Jindivick is a small town in West Gippsland, just over an hour east of Melbourne. Surrounded by rolling green hills, it’s dairy country. It’s also currently the site of a strike against one of the world’s biggest dairy companies.
Jindi Cheese workers have been picketing their factory since 13 November. The strikers are mostly female and members of the United Workers Union. They have never been on strike before. On the second day of picketing the police arrived at the peaceful gathering in force – a dozen local officers were joined by the public order response team from Melbourne. Union delegate Tammy Norrie told Red Flag “there was like 25 [police] from the city, all in their full riot gear with tasers and everything for 16 women, scary ladies though we are. It was way over the top.”
The company reportedly asked the police to stop the workers blocking the road as well as the factory’s driveway. The picket had successfully stopped trucks coming and going to the site, crippling business. “Most of the truck drivers have been fantastic,” says Tammy, “you kind of give them a quick ‘we’re on strike’, they say ‘what are you on strike for?’, we say ‘to get paid a bit more than 20 bucks an hour’ and they are like ‘what?! that’s bullshit, see you later’. I’m sure at some stage they have had taken strike action so know the importance of not crossing a picket line.”
An undertaking by the union with Fair Work has, for now, put a stop to the workers blocking trucks, but they remain determined. “We’ve been out here for this long, we can’t turn back” says Tammy, “We’re out indefinitely. Everyone has been helping each other. Pay just hasn’t gone up with the cost of living, it’s nowhere near the cost of living. We are just getting further and further behind and we can’t afford to get any further behind. It’s stupid – we’re suffering for a company that doesn’t care about us. You are just a number, it really feels like you are just a number.”
The company the workers are suffering for is Lactalis, the largest dairy products company in the world. Lactalis is owned by the fifth richest family in France and has an annual revenue of around €16.5 billion. It supplies dairy products to Coles, Woolworths and Aldi, and bought Jindi Cheese in 2014. Jindi Cheese workers are some of the lowest paid in the Lactalis empire, with some who have worked at the company for ten years being paid as little as $20.68 an hour, just $1.19 above the minimum wage.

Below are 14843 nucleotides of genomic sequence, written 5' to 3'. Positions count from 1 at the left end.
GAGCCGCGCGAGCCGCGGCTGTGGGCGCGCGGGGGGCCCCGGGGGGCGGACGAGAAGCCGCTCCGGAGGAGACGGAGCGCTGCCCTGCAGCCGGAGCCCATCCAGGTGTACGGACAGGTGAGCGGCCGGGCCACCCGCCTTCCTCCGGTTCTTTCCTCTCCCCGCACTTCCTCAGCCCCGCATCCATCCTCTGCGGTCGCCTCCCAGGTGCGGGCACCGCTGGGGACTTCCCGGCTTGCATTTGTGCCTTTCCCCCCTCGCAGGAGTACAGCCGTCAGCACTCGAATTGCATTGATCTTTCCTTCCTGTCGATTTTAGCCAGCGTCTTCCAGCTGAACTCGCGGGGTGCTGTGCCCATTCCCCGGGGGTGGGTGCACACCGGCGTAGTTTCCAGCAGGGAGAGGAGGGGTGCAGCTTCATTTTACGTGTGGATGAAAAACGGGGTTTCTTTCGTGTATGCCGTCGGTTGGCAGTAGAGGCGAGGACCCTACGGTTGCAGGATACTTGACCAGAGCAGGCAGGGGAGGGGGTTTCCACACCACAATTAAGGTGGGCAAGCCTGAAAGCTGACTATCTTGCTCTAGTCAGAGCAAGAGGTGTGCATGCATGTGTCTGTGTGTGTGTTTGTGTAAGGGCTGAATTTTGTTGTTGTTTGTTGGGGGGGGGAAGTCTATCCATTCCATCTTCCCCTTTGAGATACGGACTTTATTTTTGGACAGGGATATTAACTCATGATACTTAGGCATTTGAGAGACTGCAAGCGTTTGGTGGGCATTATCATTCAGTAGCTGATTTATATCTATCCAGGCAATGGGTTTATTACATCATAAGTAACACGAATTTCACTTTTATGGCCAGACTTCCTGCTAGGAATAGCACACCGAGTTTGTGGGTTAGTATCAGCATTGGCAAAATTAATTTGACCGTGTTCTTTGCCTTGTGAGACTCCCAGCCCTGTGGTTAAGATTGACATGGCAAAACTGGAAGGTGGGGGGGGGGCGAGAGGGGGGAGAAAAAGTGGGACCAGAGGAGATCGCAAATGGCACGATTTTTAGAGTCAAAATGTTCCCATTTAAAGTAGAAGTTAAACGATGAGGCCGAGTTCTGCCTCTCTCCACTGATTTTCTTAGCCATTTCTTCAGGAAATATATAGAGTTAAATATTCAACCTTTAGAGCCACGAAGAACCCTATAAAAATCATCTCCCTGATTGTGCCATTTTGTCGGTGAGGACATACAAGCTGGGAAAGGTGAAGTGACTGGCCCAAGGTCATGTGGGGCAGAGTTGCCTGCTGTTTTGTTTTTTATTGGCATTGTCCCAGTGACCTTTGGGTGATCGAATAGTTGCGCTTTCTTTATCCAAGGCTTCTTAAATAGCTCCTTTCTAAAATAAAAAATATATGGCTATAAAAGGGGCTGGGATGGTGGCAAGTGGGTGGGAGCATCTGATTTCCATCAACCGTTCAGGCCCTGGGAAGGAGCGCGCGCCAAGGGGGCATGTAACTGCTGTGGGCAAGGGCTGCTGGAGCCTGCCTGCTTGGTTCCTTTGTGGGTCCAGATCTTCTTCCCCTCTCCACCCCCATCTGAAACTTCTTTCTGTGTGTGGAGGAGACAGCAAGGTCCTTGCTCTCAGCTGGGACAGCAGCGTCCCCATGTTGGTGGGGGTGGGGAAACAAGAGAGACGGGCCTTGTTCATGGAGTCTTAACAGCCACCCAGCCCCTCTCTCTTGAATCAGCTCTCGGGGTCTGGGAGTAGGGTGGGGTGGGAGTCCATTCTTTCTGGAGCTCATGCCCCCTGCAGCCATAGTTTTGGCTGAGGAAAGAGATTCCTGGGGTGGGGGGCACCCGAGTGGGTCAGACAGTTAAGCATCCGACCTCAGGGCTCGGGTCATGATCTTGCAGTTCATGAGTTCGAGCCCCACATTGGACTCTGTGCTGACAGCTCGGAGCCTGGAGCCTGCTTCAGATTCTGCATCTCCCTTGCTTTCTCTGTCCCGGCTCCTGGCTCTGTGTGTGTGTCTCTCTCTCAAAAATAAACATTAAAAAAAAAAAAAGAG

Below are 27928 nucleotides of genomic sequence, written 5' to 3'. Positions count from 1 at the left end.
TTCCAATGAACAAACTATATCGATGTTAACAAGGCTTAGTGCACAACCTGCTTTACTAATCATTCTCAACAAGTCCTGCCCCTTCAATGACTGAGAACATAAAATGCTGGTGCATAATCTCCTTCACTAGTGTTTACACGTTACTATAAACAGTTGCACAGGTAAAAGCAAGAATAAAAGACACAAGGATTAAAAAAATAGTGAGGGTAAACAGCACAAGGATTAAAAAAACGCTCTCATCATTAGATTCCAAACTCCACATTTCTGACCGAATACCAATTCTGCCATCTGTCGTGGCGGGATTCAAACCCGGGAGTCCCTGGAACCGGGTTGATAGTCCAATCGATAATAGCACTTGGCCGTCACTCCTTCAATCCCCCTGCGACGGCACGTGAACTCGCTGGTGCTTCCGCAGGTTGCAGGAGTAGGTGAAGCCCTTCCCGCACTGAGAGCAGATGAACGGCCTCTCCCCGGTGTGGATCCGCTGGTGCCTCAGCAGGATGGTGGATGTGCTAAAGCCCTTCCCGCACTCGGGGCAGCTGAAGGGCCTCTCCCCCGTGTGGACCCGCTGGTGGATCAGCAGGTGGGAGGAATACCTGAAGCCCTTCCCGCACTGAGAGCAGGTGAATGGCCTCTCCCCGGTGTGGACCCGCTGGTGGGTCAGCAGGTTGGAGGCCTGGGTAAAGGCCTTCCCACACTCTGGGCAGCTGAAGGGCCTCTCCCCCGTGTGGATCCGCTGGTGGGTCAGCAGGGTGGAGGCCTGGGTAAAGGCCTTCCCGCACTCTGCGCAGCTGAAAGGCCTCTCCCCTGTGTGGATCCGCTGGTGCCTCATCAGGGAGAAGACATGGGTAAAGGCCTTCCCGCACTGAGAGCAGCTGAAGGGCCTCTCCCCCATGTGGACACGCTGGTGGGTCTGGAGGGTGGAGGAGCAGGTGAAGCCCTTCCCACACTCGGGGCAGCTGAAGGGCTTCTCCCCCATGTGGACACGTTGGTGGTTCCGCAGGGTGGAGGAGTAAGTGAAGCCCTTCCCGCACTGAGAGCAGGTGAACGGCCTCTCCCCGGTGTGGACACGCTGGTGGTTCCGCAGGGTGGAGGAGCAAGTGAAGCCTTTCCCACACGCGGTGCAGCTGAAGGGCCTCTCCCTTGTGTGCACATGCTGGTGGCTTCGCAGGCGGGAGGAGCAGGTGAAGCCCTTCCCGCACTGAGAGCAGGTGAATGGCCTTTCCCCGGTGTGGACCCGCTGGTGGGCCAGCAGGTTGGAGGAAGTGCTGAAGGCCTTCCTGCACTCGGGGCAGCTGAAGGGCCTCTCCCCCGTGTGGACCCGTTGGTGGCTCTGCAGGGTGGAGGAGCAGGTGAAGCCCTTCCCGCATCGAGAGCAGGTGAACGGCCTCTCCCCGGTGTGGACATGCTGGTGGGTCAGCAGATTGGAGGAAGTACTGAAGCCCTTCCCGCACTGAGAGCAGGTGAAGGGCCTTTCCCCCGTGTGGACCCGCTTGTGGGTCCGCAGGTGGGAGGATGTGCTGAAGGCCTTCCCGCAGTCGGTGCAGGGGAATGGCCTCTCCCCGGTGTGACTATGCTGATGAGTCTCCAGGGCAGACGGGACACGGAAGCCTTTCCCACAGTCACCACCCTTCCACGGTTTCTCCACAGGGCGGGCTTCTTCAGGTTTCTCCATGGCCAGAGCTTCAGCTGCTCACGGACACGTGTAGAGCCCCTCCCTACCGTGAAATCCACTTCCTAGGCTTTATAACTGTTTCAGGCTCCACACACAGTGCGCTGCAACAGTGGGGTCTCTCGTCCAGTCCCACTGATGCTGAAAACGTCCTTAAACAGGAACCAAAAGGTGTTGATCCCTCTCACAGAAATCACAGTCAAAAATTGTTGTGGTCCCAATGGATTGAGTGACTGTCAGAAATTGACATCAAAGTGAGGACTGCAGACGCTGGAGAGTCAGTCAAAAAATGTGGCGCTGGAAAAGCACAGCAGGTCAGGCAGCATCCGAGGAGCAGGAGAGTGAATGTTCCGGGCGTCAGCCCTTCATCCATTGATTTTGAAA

Cost of living pressures are central to the concerns of these workers. Tammy says “Most of us are struggling to pay the bills. After a 38-hour week, you take home $650. Your rent is $400. You work that out – there’s only $250 left to pay the rest of your bills, put fuel in the car and food on the table. It’s hard, it’s really hard. Most of us are long term, I’m 10 years. This is one of the biggest dairy companies in the world, worth billions of dollars. It’s crazy that they can’t pay us a wage we can live on. It’s insulting to think that they don’t value us as much as they do workers at the other sites. We work damn hard.”
Unfortunately, the factory is still operating, with some workers scabbing and casuals also being hired to scab. Solidarity has come from other Lactalis sites: “We’ve had a few people from Longwarry come out which has been fantastic. Lemnos workers did a collection for us which I was so happy and surprised about. These are poor people, they are on the same pay as us, and they raised about $300. It’s just fantastic. At one of the other sites in Bendigo someone had some concert tickets and they raffled those off for us. We also had a lady from Patties drop in, which is fantastic because they are a union site as well and they got wind of [our action]. She dropped off a few bags of lollies. I was stoked to know [non-Lactalis] sites were also thinking about us. It’s nice to have that support.”
The strike has pushed the company to agree to some of the workers’ demands, including that casuals be covered by the site rates and conditions. But pay rises have proved harder to win. “What they have offered people” says Tammy “is still really going to be a struggle to live on.” Workers have so far voted down the company’s various pay offers and are asking for a minimum 10 percent pay rise in the first year, and a 30 percent pay rise to bring their rates into line with other Lactalis factories.
Tammy is confident. “It feels good to know that we are going to be making a difference for us and for the others” she says. “For me there is a little bit of resentment against those who haven’t come out... But it feels powerful in a way, and we know they are struggling in there. Everyone out here has had conversations that we wouldn’t normally have. Being out here for the last 10, 11 or more days, we’ve found out more about each other. It’s brought everyone closer together. I think we all have a lot more respect for each other. It’s empowering, it is.”